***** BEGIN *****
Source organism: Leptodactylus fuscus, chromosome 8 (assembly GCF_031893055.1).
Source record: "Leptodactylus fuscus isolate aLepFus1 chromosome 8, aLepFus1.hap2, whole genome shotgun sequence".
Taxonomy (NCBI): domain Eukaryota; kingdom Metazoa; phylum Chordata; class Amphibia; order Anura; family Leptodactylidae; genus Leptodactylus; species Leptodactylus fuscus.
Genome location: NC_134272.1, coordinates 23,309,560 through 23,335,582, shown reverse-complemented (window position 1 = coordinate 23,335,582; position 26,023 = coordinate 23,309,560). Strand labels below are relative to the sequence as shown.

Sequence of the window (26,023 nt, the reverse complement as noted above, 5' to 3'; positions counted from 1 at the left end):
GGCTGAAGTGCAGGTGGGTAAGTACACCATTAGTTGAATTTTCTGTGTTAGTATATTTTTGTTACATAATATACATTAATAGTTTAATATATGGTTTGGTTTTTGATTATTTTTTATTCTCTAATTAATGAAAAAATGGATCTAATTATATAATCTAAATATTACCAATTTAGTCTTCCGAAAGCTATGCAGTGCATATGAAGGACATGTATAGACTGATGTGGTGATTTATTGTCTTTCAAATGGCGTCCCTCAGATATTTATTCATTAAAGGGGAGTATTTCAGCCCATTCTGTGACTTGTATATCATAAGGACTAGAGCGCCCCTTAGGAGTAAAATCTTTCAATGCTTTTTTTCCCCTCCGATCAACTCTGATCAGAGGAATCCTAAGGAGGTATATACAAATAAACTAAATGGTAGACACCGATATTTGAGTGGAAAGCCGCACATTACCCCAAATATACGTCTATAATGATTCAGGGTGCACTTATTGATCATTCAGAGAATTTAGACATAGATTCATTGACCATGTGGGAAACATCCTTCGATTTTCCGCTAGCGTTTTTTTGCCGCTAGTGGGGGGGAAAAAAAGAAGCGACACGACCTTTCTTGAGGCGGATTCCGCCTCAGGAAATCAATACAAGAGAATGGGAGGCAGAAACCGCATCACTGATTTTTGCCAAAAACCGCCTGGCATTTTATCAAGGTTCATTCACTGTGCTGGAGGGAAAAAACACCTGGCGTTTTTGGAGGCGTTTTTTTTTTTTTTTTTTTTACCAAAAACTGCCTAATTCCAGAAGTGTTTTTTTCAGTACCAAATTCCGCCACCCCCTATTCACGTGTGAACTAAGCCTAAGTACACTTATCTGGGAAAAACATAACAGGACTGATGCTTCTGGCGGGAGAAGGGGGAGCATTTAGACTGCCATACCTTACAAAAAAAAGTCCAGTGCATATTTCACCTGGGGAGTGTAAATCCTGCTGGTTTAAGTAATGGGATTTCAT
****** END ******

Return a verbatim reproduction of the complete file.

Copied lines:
Source organism: Leptodactylus fuscus, chromosome 8 (assembly GCF_031893055.1).
Source record: "Leptodactylus fuscus isolate aLepFus1 chromosome 8, aLepFus1.hap2, whole genome shotgun sequence".
Taxonomy (NCBI): domain Eukaryota; kingdom Metazoa; phylum Chordata; class Amphibia; order Anura; family Leptodactylidae; genus Leptodactylus; species Leptodactylus fuscus.
Genome location: NC_134272.1, coordinates 23,309,560 through 23,335,582, shown reverse-complemented (window position 1 = coordinate 23,335,582; position 26,023 = coordinate 23,309,560). Strand labels below are relative to the sequence as shown.

Sequence of the window (26,023 nt, the reverse complement as noted above, 5' to 3'; positions counted from 1 at the left end):
GGCTGAAGTGCAGGTGGGTAAGTACACCATTAGTTGAATTTTCTGTGTTAGTATATTTTTGTTACATAATATACATTAATAGTTTAATATATGGTTTGGTTTTTGATTATTTTTTATTCTCTAATTAATGAAAAAATGGATCTAATTATATAATCTAAATATTACCAATTTAGTCTTCCGAAAGCTATGCAGTGCATATGAAGGACATGTATAGACTGATGTGGTGATTTATTGTCTTTCAAATGGCGTCCCTCAGATATTTATTCATTAAAGGGGAGTATTTCAGCCCATTCTGTGACTTGTATATCATAAGGACTAGAGCGCCCCTTAGGAGTAAAATCTTTCAATGCTTTTTTTCCCCTCCGATCAACTCTGATCAGAGGAATCCTAAGGAGGTATATACAAATAAACTAAATGGTAGACACCGATATTTGAGTGGAAAGCCGCACATTACCCCAAATATACGTCTATAATGATTCAGGGTGCACTTATTGATCATTCAGAGAATTTAGACATAGATTCATTGACCATGTGGGAAACATCCTTCGATTTTCCGCTAGCGTTTTTTTGCCGCTAGTGGGGGGGAAAAAAAGAAGCGACACGACCTTTCTTGAGGCGGATTCCGCCTCAGGAAATCAATACAAGAGAATGGGAGGCAGAAACCGCATCACTGATTTTTGCCAAAAACCGCCTGGCATTTTATCAAGGTTCATTCACTGTGCTGGAGGGAAAAAACACCTGGCGTTTTTGGAGGCGTTTTTTTTTTTTTTTTTTTTACCAAAAACTGCCTAATTCCAGAAGTGTTTTTTTCAGTACCAAATTCCGCCACCCCCTATTCACGTGTGAACTAAGCCTAAGTACACTTATCTGGGAAAAACATAACAGGACTGATGCTTCTGGCGGGAGAAGGGGGAGCATTTAGACTGCCATACCTTACAAAAAAAAGTCCAGTGCATATTTCACCTGGGGAGTGTAAATCCTGCTGGTTTAAGTAATGGGATTTCAT